CPI The Lebanese Center for Public Information
PARTICIPATIVE
GOVERNANCE
PARTICIPATIVE GOVERNANCE
13. The scope
of the work involved in
participative governance

    We have previously defined Participative Governance. We have also assessed the
    economic and the social conditions prevailing nowadays in Lebanon. From that review it
    appears that a great deal remains to be done in the following areas: infrastructure
    development, social justice, fiscal reform, management of public funds and economic
    growth.

    The implementation of the reforms will involve planning, approval, implementation,
    monitoring, and evaluation

    If we accept the definition of Participative Governance as” mutually beneficial relations
    between citizens and decision-makers”, it follows that citizens can and should participate
    with the Authorities and assist them to implement the desired reforms.

    Let us consider the areas of the work in which the citizens are expected to be involved:

    •        Planning: Civil Society can and should take an active part in the study and in the
    elaboration of the National Plan and the Yearly National Budgets to make sure that they
    fulfill all the major expectations of the citizens that we mentioned earlier on. But there are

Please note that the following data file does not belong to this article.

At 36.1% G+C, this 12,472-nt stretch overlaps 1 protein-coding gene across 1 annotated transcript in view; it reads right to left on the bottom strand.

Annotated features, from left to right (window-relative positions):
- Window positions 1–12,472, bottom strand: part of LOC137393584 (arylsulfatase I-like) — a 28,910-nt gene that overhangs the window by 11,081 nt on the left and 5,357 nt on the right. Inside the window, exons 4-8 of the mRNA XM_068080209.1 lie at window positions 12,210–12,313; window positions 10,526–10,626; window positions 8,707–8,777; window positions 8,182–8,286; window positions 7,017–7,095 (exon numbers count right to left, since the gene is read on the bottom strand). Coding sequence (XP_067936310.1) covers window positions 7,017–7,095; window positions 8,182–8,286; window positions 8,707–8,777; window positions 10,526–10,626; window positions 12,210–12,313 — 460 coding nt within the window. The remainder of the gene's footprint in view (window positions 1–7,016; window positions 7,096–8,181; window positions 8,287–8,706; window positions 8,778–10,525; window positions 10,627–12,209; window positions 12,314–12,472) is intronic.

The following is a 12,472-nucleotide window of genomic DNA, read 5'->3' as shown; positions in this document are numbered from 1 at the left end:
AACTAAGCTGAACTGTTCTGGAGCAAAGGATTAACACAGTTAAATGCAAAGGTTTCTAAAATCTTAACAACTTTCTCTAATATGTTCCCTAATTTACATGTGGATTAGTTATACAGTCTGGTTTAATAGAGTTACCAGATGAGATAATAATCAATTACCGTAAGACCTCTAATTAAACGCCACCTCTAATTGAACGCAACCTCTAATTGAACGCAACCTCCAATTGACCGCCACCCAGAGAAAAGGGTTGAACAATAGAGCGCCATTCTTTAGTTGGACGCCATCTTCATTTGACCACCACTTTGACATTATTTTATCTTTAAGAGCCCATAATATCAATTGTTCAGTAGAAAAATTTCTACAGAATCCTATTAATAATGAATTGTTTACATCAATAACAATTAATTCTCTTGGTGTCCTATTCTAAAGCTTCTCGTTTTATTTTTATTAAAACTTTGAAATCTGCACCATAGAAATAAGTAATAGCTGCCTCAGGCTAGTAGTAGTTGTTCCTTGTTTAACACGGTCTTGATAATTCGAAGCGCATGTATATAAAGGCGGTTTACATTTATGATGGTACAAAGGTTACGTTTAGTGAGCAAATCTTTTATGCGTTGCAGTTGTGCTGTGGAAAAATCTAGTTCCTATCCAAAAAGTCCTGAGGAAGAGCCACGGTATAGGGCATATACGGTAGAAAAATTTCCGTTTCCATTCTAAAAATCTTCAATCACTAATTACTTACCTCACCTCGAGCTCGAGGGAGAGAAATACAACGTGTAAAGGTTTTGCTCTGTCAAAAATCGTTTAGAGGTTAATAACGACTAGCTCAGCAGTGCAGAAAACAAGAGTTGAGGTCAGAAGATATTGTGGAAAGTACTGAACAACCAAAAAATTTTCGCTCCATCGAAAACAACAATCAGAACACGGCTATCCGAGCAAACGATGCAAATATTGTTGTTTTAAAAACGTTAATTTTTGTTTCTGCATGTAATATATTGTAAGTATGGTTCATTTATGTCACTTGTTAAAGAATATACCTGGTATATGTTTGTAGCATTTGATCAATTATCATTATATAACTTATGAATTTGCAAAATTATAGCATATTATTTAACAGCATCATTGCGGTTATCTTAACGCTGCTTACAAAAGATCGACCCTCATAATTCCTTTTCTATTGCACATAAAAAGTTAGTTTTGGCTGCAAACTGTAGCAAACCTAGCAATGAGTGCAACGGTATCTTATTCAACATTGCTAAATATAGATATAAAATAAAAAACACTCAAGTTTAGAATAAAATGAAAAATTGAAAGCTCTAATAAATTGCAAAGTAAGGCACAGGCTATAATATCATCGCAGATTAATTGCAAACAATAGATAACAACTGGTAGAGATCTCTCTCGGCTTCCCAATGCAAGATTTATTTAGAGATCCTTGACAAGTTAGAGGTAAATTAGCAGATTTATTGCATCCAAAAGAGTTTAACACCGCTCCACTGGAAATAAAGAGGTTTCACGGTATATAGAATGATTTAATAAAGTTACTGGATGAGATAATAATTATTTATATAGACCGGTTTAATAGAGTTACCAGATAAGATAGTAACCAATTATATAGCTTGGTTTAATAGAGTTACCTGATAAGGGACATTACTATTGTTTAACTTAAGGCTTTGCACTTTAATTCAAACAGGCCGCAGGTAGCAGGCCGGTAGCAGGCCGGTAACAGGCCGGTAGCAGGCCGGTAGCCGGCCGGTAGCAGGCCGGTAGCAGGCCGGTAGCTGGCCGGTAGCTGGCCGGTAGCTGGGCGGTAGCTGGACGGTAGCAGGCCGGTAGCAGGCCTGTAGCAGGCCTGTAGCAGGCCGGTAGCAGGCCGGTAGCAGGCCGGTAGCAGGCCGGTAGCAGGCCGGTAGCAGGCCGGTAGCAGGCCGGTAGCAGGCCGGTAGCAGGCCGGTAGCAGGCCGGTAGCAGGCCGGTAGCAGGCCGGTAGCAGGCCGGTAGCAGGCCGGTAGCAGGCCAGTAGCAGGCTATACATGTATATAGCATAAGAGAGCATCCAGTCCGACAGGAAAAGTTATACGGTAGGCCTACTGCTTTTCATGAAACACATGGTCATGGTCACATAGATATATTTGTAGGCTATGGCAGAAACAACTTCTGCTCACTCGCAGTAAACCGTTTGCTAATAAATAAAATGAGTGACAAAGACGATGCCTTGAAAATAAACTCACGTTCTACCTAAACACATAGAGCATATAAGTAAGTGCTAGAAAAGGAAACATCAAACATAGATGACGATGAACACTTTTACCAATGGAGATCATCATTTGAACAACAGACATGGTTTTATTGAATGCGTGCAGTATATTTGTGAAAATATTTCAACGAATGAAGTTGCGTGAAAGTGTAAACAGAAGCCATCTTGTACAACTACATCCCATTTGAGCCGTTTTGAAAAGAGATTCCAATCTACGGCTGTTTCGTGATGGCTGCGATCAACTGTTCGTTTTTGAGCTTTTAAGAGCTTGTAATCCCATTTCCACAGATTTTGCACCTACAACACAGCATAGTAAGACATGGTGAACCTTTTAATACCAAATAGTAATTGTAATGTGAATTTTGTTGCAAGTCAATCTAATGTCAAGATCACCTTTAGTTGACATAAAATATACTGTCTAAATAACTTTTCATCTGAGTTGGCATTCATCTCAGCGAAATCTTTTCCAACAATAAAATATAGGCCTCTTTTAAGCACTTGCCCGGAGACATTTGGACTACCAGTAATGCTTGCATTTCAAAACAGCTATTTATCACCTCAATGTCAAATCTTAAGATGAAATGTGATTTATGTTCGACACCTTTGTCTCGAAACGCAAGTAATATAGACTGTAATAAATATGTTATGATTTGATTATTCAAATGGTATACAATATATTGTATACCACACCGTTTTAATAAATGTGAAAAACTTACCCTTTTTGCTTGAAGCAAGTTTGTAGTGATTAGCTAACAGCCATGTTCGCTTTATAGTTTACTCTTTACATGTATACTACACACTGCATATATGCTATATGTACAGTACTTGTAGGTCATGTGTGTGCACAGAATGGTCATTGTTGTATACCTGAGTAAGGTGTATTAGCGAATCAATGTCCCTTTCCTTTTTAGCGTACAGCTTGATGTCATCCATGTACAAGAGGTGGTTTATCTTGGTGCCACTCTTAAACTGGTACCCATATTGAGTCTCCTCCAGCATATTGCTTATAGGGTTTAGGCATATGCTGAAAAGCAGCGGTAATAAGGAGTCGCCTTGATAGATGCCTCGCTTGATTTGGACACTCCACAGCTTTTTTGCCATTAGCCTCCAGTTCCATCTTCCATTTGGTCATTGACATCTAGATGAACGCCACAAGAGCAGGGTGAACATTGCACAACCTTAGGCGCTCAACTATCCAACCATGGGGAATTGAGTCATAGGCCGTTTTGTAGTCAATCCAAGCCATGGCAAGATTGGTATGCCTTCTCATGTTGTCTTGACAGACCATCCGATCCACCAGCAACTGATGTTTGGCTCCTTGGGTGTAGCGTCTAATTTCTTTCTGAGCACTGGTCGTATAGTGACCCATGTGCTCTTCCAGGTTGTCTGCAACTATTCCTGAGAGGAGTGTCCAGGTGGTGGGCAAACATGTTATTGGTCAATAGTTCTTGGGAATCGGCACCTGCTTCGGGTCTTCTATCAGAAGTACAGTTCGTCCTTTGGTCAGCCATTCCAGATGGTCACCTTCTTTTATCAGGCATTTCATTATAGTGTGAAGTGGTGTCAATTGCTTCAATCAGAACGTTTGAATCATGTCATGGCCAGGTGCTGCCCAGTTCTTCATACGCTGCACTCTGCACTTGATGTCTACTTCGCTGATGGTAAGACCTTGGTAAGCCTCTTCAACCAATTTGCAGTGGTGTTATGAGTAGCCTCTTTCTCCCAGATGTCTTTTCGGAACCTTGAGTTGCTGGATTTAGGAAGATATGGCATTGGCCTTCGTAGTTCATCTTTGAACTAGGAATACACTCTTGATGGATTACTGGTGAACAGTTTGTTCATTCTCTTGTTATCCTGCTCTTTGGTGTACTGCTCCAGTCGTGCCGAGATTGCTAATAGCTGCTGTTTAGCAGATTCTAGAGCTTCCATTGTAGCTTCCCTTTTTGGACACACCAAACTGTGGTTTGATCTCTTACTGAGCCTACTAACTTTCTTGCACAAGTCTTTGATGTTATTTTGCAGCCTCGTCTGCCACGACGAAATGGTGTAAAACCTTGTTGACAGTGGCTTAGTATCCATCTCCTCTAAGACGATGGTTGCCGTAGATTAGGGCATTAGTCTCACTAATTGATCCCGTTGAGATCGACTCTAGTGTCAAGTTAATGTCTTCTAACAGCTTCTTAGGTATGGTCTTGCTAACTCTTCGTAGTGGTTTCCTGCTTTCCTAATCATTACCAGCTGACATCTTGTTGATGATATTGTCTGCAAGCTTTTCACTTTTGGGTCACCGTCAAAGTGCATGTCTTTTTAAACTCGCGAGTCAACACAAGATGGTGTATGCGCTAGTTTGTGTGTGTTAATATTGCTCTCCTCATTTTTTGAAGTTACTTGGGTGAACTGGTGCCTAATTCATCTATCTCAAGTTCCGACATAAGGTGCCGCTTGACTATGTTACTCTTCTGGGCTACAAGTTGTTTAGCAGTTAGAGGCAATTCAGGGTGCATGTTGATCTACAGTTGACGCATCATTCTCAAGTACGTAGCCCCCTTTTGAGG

other reasons as well. The citizens ought to ensure that any major project is realistic, well
    studied, and does not contain elements that may favor certain individuals or special
    interests to the detriment of other members of Society.

    •        Approval: The Plans and the major projects introduced by the Authorities must be
    approved by Parliament before they are executed. Members of Civil Society should be
    allowed to discuss these projects with the parliamentary commission concerned before
    the voting takes place.

    •        Implementation: The implementation of the Plan is generally the exclusive domain
    of the Authorities except when the latter decide to delegate a project to Private Enterprise
    (PPP). In such cases the Administration limits its involvement to awarding the project  and
    supervising its execution.

    •         Monitoring and evaluation: This means making sure that the project gets actually
    done, done well, and done on time. Considering  that, in the past, many essential
    projects have been badly executed or simply shelved aside, it is highly recommended that
    Civil Society should be associated  with the tasks of monitoring and evaluation, in
    coordination with the appointed  Parliamentary Commission.

         Note:    In this presentation the term Plan is used to denote the National Budget (
    which is a yearly plan) and the National Plan (which is generally drawn for several years  
    ahead ;in most cases five years).